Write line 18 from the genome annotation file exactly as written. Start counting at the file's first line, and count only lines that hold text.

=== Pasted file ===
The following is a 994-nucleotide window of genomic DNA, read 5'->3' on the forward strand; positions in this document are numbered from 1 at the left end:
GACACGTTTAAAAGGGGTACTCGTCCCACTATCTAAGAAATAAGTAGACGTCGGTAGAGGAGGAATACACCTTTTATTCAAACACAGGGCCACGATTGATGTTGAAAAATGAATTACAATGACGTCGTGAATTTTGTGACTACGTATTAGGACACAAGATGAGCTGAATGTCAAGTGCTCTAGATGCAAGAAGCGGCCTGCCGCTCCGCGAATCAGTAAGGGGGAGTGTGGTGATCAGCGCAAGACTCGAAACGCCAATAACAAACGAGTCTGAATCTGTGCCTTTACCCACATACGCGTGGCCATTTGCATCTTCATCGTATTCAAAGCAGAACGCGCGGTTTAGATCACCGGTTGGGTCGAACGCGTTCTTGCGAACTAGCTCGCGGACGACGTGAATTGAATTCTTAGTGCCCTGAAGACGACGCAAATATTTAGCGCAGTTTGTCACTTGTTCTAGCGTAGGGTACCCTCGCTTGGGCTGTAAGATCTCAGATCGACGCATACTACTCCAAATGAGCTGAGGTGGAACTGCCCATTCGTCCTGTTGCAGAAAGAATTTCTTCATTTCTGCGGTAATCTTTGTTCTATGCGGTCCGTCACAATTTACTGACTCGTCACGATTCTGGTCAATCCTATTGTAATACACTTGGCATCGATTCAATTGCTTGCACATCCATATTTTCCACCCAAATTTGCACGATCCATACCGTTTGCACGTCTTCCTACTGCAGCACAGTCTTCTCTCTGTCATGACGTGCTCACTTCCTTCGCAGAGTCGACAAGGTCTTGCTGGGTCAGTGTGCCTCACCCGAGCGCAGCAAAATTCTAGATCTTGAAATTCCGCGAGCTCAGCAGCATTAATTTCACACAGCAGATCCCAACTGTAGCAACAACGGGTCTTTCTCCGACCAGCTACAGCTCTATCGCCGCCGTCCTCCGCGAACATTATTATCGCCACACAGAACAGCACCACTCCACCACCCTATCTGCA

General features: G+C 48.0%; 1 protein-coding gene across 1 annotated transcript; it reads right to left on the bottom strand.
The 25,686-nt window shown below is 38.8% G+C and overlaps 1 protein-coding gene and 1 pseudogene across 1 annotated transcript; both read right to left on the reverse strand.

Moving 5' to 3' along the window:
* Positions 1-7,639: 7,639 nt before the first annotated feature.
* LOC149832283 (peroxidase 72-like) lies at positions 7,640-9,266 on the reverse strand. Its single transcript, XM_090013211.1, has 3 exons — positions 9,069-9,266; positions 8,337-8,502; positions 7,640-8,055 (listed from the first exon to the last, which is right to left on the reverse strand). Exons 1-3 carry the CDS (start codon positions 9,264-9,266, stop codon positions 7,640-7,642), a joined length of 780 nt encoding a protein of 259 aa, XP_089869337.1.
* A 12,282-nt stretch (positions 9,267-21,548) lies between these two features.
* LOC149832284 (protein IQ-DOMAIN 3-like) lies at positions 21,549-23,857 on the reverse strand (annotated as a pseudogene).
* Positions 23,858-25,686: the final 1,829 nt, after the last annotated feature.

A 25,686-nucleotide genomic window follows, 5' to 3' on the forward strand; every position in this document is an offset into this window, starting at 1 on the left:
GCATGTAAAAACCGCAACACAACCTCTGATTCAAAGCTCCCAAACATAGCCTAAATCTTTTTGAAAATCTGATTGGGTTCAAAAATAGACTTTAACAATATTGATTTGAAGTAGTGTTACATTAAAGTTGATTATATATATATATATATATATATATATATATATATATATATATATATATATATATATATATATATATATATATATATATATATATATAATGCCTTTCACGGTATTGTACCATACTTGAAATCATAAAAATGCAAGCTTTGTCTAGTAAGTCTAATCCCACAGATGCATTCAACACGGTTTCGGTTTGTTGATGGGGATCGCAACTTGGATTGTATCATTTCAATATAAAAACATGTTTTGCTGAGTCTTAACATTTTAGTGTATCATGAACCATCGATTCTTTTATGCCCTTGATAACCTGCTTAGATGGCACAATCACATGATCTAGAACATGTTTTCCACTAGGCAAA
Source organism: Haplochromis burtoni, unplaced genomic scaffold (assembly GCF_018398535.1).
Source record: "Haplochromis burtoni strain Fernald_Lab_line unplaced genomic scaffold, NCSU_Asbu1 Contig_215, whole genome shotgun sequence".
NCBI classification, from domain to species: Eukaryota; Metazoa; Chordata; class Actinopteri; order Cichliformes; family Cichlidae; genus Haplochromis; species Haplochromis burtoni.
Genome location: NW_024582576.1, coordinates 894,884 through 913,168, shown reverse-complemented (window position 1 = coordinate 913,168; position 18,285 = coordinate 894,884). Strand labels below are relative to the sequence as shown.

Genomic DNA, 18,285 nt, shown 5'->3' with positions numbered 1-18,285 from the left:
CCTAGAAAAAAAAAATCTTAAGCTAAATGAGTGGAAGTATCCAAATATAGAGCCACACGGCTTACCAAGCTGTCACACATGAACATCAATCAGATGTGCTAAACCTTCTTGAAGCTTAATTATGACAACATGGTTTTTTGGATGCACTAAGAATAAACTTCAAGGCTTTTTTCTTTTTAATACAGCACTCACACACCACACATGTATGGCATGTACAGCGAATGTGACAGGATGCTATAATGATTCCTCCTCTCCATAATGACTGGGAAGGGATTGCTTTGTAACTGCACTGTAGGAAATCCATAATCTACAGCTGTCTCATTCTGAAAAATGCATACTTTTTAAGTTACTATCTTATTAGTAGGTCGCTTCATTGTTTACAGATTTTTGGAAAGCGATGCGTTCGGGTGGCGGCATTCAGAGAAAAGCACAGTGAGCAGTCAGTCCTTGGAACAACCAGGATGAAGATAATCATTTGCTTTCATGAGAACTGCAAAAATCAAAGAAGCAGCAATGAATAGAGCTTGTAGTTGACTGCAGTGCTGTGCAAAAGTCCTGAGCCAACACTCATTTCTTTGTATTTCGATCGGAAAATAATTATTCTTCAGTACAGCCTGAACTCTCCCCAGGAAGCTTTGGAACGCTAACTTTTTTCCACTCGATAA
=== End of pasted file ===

CCTAGAAAAAAAAAATCTTAAGCTAAATGAGTGGAAGTATCCAAATATAGAGCCACACGGCTTACCAAGCTGTCACACATGAACATCAATCAGATGTGCTAAACCTTCTTGAAGCTTAATTATGACAACATGGTTTTTTGGATGCACTAAGAATAAACTTCAAGGCTTTTTTCTTTTTAATACAGCACTCACACACCACACATGTATGGCATGTACAGCGAATGTGACAGGATGCTATAATGATTCCTCCTCTCCATAATGACTGGGAAGGGATTGCTTTGTAACTGCACTGTAGGAAATCCATAATCTACAGCTGTCTCATTCTGAAAAATGCATACTTTTTAAGTTACTATCTTATTAGTAGGTCGCTTCATTGTTTACAGATTTTTGGAAAGCGATGCGTTCGGGTGGCGGCATTCAGAGAAAAGCACAGTGAGCAGTCAGTCCTTGGAACAACCAGGATGAAGATAATCATTTGCTTTCATGAGAACTGCAAAAATCAAAGAAGCAGCAATGAATAGAGCTTGTAGTTGACTGCAGTGCTGTGCAAAAGTCCTGAGCCAACACTCATTTCTTTGTATTTCGATCGGAAAATAATTATTCTTCAGTACAGCCTGAACTCTCCCCAGGAAGCTTTGGAACGCTAACTTTTTTCCACTCGATAA